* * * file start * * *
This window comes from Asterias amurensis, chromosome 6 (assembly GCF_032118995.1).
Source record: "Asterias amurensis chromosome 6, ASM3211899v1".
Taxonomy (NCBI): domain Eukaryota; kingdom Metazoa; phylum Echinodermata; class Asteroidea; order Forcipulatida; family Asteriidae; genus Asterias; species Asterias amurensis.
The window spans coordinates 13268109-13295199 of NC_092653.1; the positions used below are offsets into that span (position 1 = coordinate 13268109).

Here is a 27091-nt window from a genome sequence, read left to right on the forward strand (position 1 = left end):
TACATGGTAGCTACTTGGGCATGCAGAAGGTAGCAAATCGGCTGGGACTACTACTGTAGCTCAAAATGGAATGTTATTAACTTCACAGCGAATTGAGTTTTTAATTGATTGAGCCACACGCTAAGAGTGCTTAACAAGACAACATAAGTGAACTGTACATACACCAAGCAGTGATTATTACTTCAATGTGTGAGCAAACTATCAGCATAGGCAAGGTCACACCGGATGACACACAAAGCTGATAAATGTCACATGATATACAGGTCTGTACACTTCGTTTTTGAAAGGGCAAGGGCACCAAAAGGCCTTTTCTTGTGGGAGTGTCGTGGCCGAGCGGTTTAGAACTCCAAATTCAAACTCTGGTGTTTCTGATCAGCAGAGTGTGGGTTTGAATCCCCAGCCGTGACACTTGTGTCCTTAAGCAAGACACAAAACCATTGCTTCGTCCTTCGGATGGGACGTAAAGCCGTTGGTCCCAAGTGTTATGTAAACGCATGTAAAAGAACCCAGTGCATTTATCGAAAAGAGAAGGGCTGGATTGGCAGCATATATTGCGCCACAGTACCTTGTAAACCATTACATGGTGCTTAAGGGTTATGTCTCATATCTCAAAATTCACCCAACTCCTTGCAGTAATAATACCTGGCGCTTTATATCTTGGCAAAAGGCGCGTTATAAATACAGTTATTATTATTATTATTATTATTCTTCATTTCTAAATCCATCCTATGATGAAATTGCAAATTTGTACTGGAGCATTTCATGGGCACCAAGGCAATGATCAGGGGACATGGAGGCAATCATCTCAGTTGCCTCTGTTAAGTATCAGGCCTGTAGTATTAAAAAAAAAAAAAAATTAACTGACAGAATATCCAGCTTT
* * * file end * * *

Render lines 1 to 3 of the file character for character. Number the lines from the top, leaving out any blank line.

This window comes from Asterias amurensis, chromosome 6 (assembly GCF_032118995.1).
Source record: "Asterias amurensis chromosome 6, ASM3211899v1".
Taxonomy (NCBI): domain Eukaryota; kingdom Metazoa; phylum Echinodermata; class Asteroidea; order Forcipulatida; family Asteriidae; genus Asterias; species Asterias amurensis.